Now we have a report that Adu is “close to signing” with the Los Angeles Galaxy. My background doesn’t give me much faith in anonymous reports — which works out well, because no one ever tells me anything — but World Soccer Reader has shown itself to be more sincere and reliable in its reporting than most. And it’s interesting that the mainstreamers who could easily throw cold water on such reports have not done so.

“Close to signing,” of course, is a nebulous term, and many things can derail a deal that seems close to happening. This isn’t the NBA, where teams are basically bidding against each other for free agents, and players are weighing only a couple of factors. This is international soccer and MLS, where the multiple parties must agree on transfer terms, contract terms, compensation for the team holding allocation rights, salary cap impact, etc., etc.

So while we wait to see if this deal comes to fruition, we can ask: Should Freddy Adu come back to MLS?

I say no. Here’s why:

Adu is the classic example of how the old media “build up, tear down” celebrity cycle has been accelerated and magnified in the Internet Age. Some people thought he was never that good. Some people legitimately bought the “new Pele” line, though no one in a position of authority was actually calling him that. Some people thought he was several years older than he said.

Let’s destroy all three of those arguments, in reverse order:

Continue reading There is no “try” — Adu or not Adu

MLS in the Silverdome — raise the roof, y’all!

Josh Hakala has the story of an innovative idea to remove all the disadvantages of the Silverdome as an MLS venue in one swoop. It’s simple but brilliant: Put a roof at the top of the lower (edit: not upper, which makes no sense) deck, creating an enclosed space below — two of them, actually — for concerts, basketball, hockey, maybe even indoor soccer. Then remove the roof on top of the upper deck, and voila — it’s a 30K-ish soccer stadium.

Roof, gone. Capacity decreased to something reasonable. Without knowing the particulars, I’d have to think the width of the field wouldn’t be an issue, either, unless the Silverdome’s current upper deck juts out really far.

Sounds somewhat expensive, of course, so we’ll have to see if the capital is actually there. But at least they’re not trying to find a site from scratch like New England or D.C. United.

Could this sort of outside-the-box thinking help United?

Forget the political problems for a moment and consider this possibility: The Redskins return to the site now occupied by dilapidated RFK Stadium. No NFL team would move into a smallish, dated, crumbling facility, whatever its charms. So RFK would need to come down — preferably demolished rather than simply collapsing on its own — and a new stadium is needed.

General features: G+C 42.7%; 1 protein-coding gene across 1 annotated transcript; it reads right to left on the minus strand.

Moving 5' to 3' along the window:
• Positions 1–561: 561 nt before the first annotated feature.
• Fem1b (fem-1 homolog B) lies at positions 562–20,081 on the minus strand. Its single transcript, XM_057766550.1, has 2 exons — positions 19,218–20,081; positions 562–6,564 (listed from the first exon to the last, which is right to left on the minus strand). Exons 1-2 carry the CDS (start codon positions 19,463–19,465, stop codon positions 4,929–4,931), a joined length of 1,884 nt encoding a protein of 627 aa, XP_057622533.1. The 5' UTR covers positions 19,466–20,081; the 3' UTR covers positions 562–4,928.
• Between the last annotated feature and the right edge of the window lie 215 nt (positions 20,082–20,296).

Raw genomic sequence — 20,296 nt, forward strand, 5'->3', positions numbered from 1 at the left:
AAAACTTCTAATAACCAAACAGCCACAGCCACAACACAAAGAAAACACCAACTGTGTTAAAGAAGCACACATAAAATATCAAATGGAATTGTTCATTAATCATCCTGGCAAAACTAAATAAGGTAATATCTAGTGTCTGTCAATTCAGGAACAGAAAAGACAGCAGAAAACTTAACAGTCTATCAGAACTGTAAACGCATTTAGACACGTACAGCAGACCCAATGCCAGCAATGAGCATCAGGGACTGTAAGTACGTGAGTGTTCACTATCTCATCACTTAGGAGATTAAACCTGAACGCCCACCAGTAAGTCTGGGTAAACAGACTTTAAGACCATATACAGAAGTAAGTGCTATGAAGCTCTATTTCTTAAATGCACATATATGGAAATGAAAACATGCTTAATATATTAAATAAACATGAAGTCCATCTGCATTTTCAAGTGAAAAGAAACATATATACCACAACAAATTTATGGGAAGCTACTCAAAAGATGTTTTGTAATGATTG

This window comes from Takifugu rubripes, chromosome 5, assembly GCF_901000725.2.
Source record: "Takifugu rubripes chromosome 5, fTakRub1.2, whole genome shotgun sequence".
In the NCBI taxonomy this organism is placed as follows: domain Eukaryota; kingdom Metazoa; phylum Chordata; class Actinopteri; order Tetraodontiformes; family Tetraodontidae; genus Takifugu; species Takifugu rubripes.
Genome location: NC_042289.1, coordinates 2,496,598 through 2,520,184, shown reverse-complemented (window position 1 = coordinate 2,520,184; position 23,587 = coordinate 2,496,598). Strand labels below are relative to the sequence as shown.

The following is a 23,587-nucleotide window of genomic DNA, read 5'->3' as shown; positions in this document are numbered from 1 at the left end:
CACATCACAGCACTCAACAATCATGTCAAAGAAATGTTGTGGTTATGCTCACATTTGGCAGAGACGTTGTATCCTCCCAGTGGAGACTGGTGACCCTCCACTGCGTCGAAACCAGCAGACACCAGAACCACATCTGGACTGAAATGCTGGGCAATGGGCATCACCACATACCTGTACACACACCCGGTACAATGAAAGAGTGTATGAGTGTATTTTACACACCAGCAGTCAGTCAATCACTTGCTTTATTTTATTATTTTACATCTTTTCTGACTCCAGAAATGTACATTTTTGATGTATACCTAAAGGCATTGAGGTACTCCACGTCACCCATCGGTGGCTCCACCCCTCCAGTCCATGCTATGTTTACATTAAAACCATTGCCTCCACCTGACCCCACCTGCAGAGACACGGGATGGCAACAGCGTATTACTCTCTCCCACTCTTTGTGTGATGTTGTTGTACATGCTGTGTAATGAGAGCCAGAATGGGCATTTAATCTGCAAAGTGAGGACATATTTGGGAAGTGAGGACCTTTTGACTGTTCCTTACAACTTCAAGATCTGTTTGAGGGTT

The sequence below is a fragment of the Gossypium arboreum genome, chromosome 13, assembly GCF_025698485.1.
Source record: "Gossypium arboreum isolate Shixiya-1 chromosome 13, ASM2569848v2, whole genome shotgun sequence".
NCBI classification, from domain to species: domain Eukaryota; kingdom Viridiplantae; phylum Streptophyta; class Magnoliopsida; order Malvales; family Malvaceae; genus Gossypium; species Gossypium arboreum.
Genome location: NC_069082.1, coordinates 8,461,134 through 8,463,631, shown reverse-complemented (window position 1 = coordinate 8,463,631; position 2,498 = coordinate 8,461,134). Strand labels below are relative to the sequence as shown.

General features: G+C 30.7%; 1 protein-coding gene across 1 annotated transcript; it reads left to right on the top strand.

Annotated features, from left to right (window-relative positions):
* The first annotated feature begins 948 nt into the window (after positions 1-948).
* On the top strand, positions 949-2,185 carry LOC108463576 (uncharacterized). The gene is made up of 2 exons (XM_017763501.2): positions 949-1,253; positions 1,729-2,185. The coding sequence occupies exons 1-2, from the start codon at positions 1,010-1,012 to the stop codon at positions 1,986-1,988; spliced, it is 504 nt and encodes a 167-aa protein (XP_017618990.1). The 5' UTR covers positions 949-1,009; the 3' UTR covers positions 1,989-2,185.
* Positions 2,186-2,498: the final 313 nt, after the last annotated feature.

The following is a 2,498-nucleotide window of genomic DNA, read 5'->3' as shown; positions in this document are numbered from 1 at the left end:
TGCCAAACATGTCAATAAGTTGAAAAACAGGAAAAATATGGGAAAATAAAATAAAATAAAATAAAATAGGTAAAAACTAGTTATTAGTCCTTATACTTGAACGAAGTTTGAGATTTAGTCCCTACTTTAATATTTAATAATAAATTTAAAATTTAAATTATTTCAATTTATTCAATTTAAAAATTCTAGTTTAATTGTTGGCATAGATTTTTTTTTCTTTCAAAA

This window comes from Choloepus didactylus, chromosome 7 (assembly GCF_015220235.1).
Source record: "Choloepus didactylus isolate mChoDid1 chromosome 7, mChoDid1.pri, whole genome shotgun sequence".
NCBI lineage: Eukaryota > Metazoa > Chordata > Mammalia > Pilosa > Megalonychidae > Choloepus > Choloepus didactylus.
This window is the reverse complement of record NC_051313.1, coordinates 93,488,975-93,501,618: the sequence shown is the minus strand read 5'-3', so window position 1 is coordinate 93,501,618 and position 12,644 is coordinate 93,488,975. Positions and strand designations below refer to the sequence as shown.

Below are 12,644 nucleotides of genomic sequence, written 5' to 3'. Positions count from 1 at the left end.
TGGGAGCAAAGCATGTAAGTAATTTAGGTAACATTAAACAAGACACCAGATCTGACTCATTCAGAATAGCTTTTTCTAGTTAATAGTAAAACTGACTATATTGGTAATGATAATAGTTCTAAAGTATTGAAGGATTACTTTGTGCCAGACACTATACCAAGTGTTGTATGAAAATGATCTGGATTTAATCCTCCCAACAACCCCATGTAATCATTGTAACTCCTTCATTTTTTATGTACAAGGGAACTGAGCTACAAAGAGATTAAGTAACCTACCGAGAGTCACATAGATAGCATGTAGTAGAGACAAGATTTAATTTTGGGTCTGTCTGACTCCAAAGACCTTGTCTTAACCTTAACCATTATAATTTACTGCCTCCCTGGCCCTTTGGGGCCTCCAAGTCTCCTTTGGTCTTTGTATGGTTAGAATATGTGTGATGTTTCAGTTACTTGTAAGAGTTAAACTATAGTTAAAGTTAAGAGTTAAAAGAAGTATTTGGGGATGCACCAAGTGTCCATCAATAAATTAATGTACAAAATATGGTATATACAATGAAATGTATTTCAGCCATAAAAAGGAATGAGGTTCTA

Suppose that stadium had the following:

– A field that slides out, as in the Arizona Cardinals’ stadium and Veltins-Arena in Gelsenkirchen, Germany. You could actually roll a grass field on top of an artificial field if desired. You could have separate fields for soccer and football.

– A retractable roof between decks. Making a soccer stadium out of the upper deck, as in the Silverdome plan, might be tricky — I can’t imagine retractable roofing is designed to bear that much weight. But you could close the roof all the way for “indoor” events, or you could close it partway to make a nice soccer stadium out of the lower deck.

All we need to make it happen is a couple hundred million dollars and the agreement of several political bodies. At least the former would be less of a problem with the Redskins’ involvement.

Panic at RFK: Olsen replaces Onalfo with D.C. United

Ben Olsen, thrown into the fire

Ben Olsen burst onto the MLS scene soon after the league launched, bringing a potent mix of skill and effort to a powerful D.C. United team. As injuries robbed him of some of his speed and likely ruined his chances of remaining in Europe, where he had impressed on loan with Nottingham Forest, he stuck with United and was a midfield general whenever healthy. He made it to the World Cup in 2006 with his experience and willingness to do anything for his team.

Along the way, he became one of the most popular athletes in Washington. Not on D.C. United — in D.C. He was always quotable and charitable. The fact that Nick Rimando and Jacqui Little asked him to officiate at their wedding should tell you what his teammates thought of him, and the fans who came up with elaborate displays for him felt the same way. (Fine, Red Bulls fans, go ahead and wretch, but I’m just telling you the reality here. Besides, if you’ve made peace with Richie Williams, surely you can forgive another United midfield irritant.)

Whether Olsen, only a few months removed from his playing days, is ready to take over as head coach of a dysfunctional D.C. United team is anyone’s guess. He will have one advantage over Curt Onalfo — everyone will be rooting for him.